Fig. 1.
Representative 10 s electrocorticogram tracings of knockout and control mice in awake and anesthetized states. Halothane (Halo), Isoflurane (Iso), and intraperitoneal racemic ketamine anesthetic electrocorticogram tracings are shown and paired at equipotent anesthetic concentrations. For each volatile anesthetic, tracings at concentrations corresponding to the EC50 and 1.5 × EC50 are shown. For ketamine, tracings at doses corresponding to an ED95 are shown. Awake tracing is a representative tracing from a nonexposed electrocorticogram. Electrocorticograms are representative tracings for each concentration or dose.
Representative 10 s electrocorticogram tracings of knockout and control mice in awake and anesthetized states. Halothane (Halo), Isoflurane (Iso), and intraperitoneal racemic ketamine anesthetic electrocorticogram tracings are shown and paired at equipotent anesthetic concentrations. For each volatile anesthetic, tracings at concentrations corresponding to the EC50 and 1.5 × EC50 are shown. For ketamine, tracings at doses corresponding to an ED95 are shown. Awake tracing is a representative tracing from a nonexposed electrocorticogram. Electrocorticograms are representative tracings for each concentration or dose.
Fig. 1.
Representative 10 s electrocorticogram tracings of knockout and control mice in awake and anesthetized states. Halothane (Halo), Isoflurane (Iso), and intraperitoneal racemic ketamine anesthetic electrocorticogram tracings are shown and paired at equipotent anesthetic concentrations. For each volatile anesthetic, tracings at concentrations corresponding to the EC50 and 1.5 × EC50 are shown. For ketamine, tracings at doses corresponding to an ED95 are shown. Awake tracing is a representative tracing from a nonexposed electrocorticogram. Electrocorticograms are representative tracings for each concentration or dose.
×
Fig. 2.
Power densities at baseline in control (blue line) and Ndufs4(KO) (red line) mice at baseline, in absence of anesthetic. (A) Power densities for electrocorticogram activity in 1 Hz to 13 Hz band. (B) Power densities from 13 Hz to 60 Hz. There were no significant differences between control and knockout (KO) at any frequency. In A and B, each point is the mean of individual experiments. N = 5 for both genotypes. Error bars are SDs. (C) In each frequency band (delta, theta, alpha, beta, gamma), the average power densities are shown in control (blue bars) and Ndufs4(KO) (red bars). Bar values are the mean power in each of the respective labeled regions in A and B. Error bars represent SDs. As with values for individual frequencies, there were no significant differences in the frequency ranges.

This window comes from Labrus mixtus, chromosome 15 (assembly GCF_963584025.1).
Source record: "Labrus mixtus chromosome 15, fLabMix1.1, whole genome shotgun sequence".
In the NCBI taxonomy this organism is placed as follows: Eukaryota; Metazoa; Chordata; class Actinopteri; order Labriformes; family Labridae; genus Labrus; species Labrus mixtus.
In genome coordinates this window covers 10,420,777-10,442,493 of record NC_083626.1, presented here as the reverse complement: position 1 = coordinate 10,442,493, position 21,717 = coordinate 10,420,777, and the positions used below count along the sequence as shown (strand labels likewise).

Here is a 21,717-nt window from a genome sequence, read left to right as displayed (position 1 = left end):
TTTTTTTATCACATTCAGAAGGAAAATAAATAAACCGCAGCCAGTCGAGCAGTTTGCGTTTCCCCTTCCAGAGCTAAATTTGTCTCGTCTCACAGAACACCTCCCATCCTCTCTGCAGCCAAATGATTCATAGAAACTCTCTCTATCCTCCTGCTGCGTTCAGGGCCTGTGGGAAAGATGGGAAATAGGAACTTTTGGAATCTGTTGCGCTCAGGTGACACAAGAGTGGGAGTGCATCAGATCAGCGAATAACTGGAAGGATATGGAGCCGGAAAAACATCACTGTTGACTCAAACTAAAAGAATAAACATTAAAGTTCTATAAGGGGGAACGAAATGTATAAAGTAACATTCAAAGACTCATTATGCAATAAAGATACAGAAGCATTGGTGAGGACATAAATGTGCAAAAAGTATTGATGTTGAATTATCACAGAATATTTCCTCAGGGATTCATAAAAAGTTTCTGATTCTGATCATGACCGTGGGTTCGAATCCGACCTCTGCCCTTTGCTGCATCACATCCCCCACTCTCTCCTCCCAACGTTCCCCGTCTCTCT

Power densities at baseline in control (blue line) and Ndufs4(KO) (red line) mice at baseline, in absence of anesthetic. (A) Power densities for electrocorticogram activity in 1 Hz to 13 Hz band. (B) Power densities from 13 Hz to 60 Hz. There were no significant differences between control and knockout (KO) at any frequency. In A and B, each point is the mean of individual experiments. N = 5 for both genotypes. Error bars are SDs. (C) In each frequency band (delta, theta, alpha, beta, gamma), the average power densities are shown in control (blue bars) and Ndufs4(KO) (red bars). Bar values are the mean power in each of the respective labeled regions in A and B. Error bars represent SDs. As with values for individual frequencies, there were no significant differences in the frequency ranges.
Fig. 2.
Power densities at baseline in control (blue line) and Ndufs4(KO) (red line) mice at baseline, in absence of anesthetic. (A) Power densities for electrocorticogram activity in 1 Hz to 13 Hz band. (B) Power densities from 13 Hz to 60 Hz. There were no significant differences between control and knockout (KO) at any frequency. In A and B, each point is the mean of individual experiments. N = 5 for both genotypes. Error bars are SDs. (C) In each frequency band (delta, theta, alpha, beta, gamma), the average power densities are shown in control (blue bars) and Ndufs4(KO) (red bars). Bar values are the mean power in each of the respective labeled regions in A and B. Error bars represent SDs. As with values for individual frequencies, there were no significant differences in the frequency ranges.
×
Isoflurane